How many times have we heard someone say, “I have lived here all my life.” “Having grown up here, she understands the needs of this town.” “He knows how things work because he was born and raised here.”
I have heard such things all my life, and used them from time to time as well. Being a virtual transient since I left home for college at 18, it sometimes makes me sad that I did not stay in the town I grew up in, raising a family there and remaining a part of that community. My hometown was in a rural area of northern Illinois. A town of 1,100 fine people. One stop light, (oh, the scandal the day that went in!) and about six churches. Today it is a bit more sprawling. According to latest census data, it is 1,920 people strong.
Where I grew up, 300 acres of farm property outside of town is now a beautiful, natural Prairie Park and all of my family lives somewhere else. Not a day goes by that I don’t think about that place fondly. When I hear those comments above, I sometimes feel inadequate, and then the day-to-day reality of work, life, family, school, etc., kicks in and I am shocked back into the present.
I have moved a lot since those days. I went to college in Wisconsin and graduate school in Alabama; lived in Chicago and New York, and worked lengthy jobs in Utah, Washington, D.C., Missouri, and Upstate New York. I settled for a time in Queens. Then I met my partner and wife, moved to Brooklyn, and in 2008, bought a house in Norwalk.
There are many folks like me. The call to follow your dream no matter where it takes you is strong. But these days we also move around a lot for work, or school, or cost-of-living advantages. People sometimes have two or three careers and a dozen or so jobs. Employers don’t have the same loyalty to their workers or their communities that they once did. Does this make people who have lived in more than one place any less valid? I don’t think so.
I wanted to be out of the big city, and so we came to Norwalk. My wife is an urban girl; I am a country boy, so it made sense to find a community that was close to transportation options and that had good schools. More suburban than my rural birthplace but less bustling than NYC, our new place still had to be as diverse as the areas we’d lived in. Norwalk was that place.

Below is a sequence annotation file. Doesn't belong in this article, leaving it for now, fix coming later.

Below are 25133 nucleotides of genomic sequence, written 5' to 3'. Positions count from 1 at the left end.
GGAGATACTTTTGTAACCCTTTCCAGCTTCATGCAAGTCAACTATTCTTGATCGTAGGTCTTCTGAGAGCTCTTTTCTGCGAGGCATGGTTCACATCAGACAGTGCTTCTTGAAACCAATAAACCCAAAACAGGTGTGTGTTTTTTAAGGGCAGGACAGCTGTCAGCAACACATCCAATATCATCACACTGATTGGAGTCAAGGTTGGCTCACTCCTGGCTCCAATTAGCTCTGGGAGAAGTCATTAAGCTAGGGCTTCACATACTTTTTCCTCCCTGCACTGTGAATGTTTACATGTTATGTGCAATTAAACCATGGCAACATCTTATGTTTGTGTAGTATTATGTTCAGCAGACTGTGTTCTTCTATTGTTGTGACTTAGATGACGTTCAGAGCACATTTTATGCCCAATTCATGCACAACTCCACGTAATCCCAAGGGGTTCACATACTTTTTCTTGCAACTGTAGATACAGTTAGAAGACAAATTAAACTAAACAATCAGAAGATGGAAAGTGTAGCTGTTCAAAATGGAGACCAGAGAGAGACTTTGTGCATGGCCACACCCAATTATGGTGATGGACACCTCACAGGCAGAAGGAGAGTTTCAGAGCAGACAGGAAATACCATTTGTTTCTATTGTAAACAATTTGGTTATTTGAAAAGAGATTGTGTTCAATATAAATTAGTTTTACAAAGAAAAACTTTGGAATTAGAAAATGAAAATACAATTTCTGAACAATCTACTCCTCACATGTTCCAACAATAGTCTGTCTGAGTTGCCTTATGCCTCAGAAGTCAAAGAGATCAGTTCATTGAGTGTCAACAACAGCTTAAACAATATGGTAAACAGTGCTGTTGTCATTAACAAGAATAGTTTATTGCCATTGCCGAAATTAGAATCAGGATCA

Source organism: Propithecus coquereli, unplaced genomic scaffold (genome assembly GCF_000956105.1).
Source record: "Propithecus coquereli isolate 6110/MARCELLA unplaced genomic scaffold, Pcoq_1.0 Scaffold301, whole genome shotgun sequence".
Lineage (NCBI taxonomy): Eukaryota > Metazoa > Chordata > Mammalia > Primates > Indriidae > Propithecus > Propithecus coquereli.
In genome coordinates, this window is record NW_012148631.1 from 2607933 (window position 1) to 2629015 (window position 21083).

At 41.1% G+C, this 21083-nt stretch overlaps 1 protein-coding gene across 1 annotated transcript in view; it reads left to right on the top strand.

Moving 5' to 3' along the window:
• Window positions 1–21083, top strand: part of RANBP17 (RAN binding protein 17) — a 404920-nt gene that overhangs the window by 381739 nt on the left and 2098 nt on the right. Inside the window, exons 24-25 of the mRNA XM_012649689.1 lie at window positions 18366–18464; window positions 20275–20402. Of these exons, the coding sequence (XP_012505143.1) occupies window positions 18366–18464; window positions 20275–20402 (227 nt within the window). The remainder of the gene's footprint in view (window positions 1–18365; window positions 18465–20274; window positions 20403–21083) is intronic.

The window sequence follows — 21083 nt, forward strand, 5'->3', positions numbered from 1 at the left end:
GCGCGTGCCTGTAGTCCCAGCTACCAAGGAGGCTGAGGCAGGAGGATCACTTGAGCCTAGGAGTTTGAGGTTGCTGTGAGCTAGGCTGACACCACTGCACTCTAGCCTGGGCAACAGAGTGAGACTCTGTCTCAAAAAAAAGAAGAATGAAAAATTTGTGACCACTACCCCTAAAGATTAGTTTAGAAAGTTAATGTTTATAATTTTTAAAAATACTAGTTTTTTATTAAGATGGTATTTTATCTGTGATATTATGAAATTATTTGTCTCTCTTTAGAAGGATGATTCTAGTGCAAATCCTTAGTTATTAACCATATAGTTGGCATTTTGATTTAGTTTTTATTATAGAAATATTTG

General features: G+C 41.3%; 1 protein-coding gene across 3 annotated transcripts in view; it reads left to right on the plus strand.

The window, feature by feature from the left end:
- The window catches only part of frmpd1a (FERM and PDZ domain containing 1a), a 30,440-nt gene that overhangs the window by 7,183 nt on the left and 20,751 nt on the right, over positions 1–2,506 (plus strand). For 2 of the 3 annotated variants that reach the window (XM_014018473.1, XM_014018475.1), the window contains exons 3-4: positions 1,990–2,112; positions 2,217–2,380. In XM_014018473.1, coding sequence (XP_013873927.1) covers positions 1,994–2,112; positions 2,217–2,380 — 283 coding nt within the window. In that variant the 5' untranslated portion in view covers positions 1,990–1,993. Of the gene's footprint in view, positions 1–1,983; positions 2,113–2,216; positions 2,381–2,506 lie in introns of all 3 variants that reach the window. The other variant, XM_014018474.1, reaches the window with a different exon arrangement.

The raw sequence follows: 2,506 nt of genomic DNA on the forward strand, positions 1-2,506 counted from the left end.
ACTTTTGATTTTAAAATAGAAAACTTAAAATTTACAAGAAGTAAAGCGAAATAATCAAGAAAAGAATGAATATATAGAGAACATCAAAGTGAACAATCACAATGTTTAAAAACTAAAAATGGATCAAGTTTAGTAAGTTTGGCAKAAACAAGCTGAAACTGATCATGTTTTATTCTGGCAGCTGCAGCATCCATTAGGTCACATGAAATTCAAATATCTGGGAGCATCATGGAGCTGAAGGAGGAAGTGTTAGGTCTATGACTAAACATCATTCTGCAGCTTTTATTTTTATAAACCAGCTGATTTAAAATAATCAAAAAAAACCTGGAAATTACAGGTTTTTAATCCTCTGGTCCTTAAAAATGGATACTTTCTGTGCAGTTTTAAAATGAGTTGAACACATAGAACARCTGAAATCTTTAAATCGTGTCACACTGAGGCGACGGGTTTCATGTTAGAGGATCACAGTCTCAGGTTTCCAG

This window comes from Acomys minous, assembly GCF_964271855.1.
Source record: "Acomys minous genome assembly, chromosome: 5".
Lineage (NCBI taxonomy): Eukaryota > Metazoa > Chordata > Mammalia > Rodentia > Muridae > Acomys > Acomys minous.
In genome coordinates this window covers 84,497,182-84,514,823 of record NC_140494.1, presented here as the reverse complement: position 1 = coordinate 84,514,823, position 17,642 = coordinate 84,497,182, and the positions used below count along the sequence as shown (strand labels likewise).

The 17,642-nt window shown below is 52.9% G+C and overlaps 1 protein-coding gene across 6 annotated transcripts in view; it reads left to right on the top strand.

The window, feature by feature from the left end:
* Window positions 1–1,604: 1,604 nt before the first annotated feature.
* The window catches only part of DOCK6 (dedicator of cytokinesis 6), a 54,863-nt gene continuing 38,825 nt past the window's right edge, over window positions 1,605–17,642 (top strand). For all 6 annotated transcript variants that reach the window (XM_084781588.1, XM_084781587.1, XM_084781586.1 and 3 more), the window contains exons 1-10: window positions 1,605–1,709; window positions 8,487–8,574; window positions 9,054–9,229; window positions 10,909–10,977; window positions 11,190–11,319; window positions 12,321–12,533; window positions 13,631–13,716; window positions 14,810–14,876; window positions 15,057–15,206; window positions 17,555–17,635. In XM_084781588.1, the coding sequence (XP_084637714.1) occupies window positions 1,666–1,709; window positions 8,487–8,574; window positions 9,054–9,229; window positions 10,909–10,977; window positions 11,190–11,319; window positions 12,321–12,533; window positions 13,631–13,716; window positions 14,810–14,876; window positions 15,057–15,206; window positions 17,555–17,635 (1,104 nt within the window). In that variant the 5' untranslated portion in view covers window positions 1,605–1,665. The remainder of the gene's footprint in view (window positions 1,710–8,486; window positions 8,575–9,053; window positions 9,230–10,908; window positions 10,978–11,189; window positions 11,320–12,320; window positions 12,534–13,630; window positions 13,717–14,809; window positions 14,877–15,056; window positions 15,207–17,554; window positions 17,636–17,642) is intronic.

I chose Norwalk. I researched it, discovered it, and finally decided that this was where I wanted to buy a home for the long haul. When a habitual mover like me makes that decision, it takes a while for roots to grow. For me those roots took hold the day that our son came into our lives. I want him to have the stability I had for those first 18 years before college. I want him to know all the cool little places where you go to hang out, or unwind, or just be a kid.
Now the big question: Where do I fit in a world where so many people have a shared history? How do I learn those little nuances and quirks that make up the character traits of people I have not known all my life? The shorthand of those who went from cradle to school to marriage to…well, you get the idea. When do I get the inside joke, or the knowing look, when someone says something that elicits the look that says, “isn’t that just like (insert name.”)
A few years ago, I decided to stop talking and start doing. Heck, I live here now. So I joined some committees, went to some meetings, and started getting to know more of my neighbors. Strictly speaking, I am still an outsider. Truth be told, so are most of my neighbors. There are a few ways that populations grow. Babies are born into families that have lived generations in the same house. And then there’s the rest of us: people who have chosen to live here simply because it’s a good place to live. People who, having done so, want to give something back to the community they’ve chosen as theirs.
So I ask those of you who have lived in a city, a neighborhood, a house all your lives, those who know everyone in the store, the diner, or the local pub, to take a chance on someone who has come here by choice, to make a home, a life, and a difference.
Thanks for reading and for making this place the jewel that it is. You’re why I’m here.
Candidate for Common Council